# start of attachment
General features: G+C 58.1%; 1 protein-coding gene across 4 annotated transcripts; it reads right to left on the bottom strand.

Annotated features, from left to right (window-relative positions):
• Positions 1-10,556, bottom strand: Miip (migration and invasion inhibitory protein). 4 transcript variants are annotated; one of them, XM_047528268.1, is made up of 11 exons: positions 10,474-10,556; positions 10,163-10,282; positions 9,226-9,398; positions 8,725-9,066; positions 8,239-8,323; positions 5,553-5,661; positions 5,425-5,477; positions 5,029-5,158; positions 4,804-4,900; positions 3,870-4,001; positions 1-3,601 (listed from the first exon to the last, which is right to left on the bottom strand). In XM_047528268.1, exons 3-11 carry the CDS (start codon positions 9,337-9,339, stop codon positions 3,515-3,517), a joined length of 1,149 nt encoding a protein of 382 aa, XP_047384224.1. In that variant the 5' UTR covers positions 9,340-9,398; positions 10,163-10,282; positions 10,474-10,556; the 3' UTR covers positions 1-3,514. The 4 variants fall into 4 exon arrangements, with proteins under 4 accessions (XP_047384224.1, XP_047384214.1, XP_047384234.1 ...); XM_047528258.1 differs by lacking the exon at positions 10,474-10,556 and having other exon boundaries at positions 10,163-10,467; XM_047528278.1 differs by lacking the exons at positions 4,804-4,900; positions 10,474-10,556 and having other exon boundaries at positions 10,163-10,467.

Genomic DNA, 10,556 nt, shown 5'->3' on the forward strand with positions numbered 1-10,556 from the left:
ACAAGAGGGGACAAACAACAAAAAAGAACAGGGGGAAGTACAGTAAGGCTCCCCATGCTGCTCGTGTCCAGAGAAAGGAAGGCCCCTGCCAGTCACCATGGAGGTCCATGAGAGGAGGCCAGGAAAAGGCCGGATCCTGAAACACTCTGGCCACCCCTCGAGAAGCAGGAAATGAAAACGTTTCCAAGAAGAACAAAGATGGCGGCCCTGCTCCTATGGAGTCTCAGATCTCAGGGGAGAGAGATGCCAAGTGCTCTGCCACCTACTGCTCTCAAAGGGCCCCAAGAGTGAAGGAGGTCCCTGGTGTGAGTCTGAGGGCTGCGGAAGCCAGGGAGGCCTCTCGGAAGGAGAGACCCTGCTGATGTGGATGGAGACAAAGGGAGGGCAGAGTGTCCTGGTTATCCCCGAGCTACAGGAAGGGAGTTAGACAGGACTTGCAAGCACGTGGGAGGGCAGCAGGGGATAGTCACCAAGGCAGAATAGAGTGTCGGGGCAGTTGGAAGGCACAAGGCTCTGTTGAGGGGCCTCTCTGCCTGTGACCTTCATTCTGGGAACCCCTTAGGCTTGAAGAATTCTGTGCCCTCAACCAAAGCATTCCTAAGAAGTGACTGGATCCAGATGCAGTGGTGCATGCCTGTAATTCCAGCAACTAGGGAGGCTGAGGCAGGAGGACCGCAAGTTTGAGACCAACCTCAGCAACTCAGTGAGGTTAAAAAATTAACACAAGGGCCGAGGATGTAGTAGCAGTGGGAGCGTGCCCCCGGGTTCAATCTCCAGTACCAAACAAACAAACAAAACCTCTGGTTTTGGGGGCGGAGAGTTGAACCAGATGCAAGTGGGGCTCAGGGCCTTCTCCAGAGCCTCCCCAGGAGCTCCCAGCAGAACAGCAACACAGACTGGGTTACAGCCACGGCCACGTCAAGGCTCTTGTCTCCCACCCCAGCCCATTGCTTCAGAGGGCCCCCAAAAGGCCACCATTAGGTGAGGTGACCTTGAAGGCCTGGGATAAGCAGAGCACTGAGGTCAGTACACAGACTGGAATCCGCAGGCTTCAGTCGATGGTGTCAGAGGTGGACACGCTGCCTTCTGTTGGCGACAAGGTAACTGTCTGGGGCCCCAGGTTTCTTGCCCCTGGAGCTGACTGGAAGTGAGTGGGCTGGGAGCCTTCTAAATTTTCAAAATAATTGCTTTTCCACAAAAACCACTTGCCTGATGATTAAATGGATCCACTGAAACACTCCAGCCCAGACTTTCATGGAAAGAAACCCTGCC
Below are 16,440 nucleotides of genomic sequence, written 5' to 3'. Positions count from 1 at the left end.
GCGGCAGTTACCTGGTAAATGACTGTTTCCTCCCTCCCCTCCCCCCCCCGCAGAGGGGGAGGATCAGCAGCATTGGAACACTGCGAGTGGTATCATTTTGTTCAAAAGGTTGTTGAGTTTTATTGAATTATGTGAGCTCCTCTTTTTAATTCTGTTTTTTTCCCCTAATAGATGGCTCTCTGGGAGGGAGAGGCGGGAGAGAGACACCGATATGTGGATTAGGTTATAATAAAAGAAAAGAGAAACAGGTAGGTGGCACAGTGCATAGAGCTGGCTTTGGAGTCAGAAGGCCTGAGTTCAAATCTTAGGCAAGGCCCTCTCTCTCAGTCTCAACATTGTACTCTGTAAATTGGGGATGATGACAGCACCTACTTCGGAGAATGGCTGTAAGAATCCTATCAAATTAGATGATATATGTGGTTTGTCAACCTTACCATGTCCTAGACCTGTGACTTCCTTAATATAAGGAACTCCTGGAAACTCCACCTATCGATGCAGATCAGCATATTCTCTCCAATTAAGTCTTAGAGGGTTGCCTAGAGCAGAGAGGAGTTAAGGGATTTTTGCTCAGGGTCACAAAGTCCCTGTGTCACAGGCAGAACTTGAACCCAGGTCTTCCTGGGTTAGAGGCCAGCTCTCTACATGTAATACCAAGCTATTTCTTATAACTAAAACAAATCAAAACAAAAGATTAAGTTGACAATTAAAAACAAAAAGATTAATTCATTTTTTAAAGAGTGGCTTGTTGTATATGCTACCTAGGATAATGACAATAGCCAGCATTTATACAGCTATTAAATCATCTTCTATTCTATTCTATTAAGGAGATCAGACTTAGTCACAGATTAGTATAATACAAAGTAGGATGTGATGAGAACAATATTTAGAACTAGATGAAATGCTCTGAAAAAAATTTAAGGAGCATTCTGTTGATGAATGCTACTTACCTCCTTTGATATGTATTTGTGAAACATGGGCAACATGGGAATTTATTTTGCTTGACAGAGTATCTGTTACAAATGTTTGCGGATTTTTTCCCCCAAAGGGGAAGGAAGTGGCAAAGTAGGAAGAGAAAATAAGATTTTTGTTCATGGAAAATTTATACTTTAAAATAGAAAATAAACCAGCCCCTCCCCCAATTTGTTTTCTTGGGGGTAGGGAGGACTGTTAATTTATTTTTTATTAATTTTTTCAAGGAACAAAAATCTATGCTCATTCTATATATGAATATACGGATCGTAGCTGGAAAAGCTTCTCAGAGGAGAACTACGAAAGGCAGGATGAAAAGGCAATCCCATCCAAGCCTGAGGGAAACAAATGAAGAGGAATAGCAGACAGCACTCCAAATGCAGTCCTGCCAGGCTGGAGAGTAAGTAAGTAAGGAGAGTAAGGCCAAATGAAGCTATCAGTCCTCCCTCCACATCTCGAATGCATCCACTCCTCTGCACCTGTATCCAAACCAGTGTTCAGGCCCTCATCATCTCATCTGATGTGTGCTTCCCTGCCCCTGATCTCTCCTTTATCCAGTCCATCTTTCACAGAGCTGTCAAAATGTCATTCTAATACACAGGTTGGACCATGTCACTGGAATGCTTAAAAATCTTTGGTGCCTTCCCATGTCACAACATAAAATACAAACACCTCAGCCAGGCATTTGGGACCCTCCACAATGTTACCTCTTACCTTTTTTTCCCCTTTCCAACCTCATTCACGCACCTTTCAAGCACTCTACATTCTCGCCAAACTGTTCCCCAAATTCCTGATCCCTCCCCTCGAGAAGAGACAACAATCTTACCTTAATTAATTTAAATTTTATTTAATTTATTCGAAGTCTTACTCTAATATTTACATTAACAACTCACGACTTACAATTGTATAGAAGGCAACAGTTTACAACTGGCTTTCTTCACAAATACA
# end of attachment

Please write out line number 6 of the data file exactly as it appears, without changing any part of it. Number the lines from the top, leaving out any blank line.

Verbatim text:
Below are 16,440 nucleotides of genomic sequence, written 5' to 3'. Positions count from 1 at the left end.